Drobo followup a few months later

I’ve had my Drobo for about three months now, and I figured it’d be a good time to post some followup thoughts. Here’s the scoop.

The Drobo is the first product from a young company, so I went into it expecting some growing pains. Indeed, there have been a few. But I can happily report that they’ve been resolved and it is now the device I hoped it would be.

The problems have been relatively minor – initially, the disks would never go to sleep (solved by firmware 1.0.2) and there was an occasionally pause when streaming video (fixed by firmware 1.0.3). I also had one scary moment in which I thought I’d lost all of my data – the Drobo refused to mount and OSX threw all sorts of USB errors. After a few hours of churning (and replaying the HFS+ journal) it appeared and all was well.

I’ve used about 810gigs of my available 1.1 terabytes. I’ll need to upgrade drives before too long, which will be a good test of that feature. In the meantime, I’m happy with having a single, redundant, giant drive to dump all of my data onto. It’s allowed me to unify all of my media into a single, giant, iTunes library, which would otherwise have never been possible.

Thumbs up to Drobo then, and onward towards glory.

 Blog Wp-Content Uploads 2007 06 Drobo-Left-Angle-1

MKV to MOV for big files

For most users, getting a matroska (MKV) file into Quicktime is as simple as installing the Perian codec. It makes things joyously simple. You can even do file->save as to rewrap your video as something else. Great!

It gets problematic when you have a really big (over 2gig) MKV file. QT will just crash! Oh no!

So, here’s my workaround. Not for the faint of heart.

Start by getting the current CVS version of MPEG4IP. You’ll need SDL and libtoolize to build it.

Also get mkvtoolnix and install that.

Extract the video and audio tracks from the mkv file using mkvextract:

mkvextract tracks <mkv filename> 1:part1.h264 2:part1.ac3

This will need to grind for a while, but eventually you’ll have your demuxed tracks.

Next, you need to use mp4creator to wrap the H.264 elementary stream in a proper mp4 box. You’ll probably get a warning about an invalid SEI message. Ignore that.

/usr/local/bin/mp4creator -create=part1.h264 -rate=29.97 “My Video.mp4”

Next, we need to add the audio. Unfortunately, mp4creator can’t handle ac3 audio. You’ll either need to convert the audio to AAC, and then use mp4creator to merge them, or use Quicktime Pro. I prefer the latter – open the ac3 file in QT, select all, copy, then open your mp4 and select add->add to movie.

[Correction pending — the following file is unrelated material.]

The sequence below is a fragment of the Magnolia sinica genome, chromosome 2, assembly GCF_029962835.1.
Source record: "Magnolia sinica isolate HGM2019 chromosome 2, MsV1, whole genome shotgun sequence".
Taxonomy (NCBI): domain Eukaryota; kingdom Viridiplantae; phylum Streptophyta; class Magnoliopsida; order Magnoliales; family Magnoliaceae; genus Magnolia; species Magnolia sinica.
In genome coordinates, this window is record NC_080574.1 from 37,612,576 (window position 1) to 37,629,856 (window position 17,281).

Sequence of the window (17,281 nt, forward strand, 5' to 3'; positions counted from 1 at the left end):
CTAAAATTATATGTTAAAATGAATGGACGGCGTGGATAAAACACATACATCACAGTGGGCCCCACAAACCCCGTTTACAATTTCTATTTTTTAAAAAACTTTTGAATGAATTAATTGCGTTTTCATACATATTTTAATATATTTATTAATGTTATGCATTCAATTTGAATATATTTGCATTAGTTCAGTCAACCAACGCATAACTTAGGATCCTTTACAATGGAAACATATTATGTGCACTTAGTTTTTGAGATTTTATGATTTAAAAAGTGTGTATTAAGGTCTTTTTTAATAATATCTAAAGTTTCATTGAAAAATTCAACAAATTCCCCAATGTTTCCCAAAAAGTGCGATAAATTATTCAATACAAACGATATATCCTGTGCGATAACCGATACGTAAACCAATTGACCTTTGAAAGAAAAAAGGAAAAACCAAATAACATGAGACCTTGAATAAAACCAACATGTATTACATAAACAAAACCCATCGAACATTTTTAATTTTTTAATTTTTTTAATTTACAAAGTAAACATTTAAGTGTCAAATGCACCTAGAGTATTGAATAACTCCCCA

Now, when you go to save, Quicktime will likely yell at you. You need to mark an in point a second into the video, and an outpoint a second from the end, and then select edit->trim. Then you can do “file->save as” and move on.

What a pain, hu?

Native Apps for Realz

Steve threw developers some love. Thanks Steve. Native iPhone apps, coming in February.


Third Party Applications on the iPhone

Let me just say it: We want native third party applications on the iPhone, and we plan to have an SDK in developers’ hands in February. We are excited about creating a vibrant third party developer community around the iPhone and enabling hundreds of new applications for our users. With our revolutionary multi-touch interface, powerful hardware and advanced software architecture, we believe we have created the best mobile platform ever for developers.

It will take until February to release an SDK because we’re trying to do two diametrically opposed things at once—provide an advanced and open platform to developers while at the same time protect iPhone users from viruses, malware, privacy attacks, etc. This is no easy task. Some claim that viruses and malware are not a problem on mobile phones—this is simply not true. There have been serious viruses on other mobile phones already, including some that silently spread from phone to phone over the cell network. As our phones become more powerful, these malicious programs will become more dangerous. And since the iPhone is the most advanced phone ever, it will be a highly visible target.


Some companies are already taking action. Nokia, for example, is not allowing any applications to be loaded onto some of their newest phones unless they have a digital signature that can be traced back to a known developer. While this makes such a phone less than “totally open,

Google gives monetizing YouTube yet another go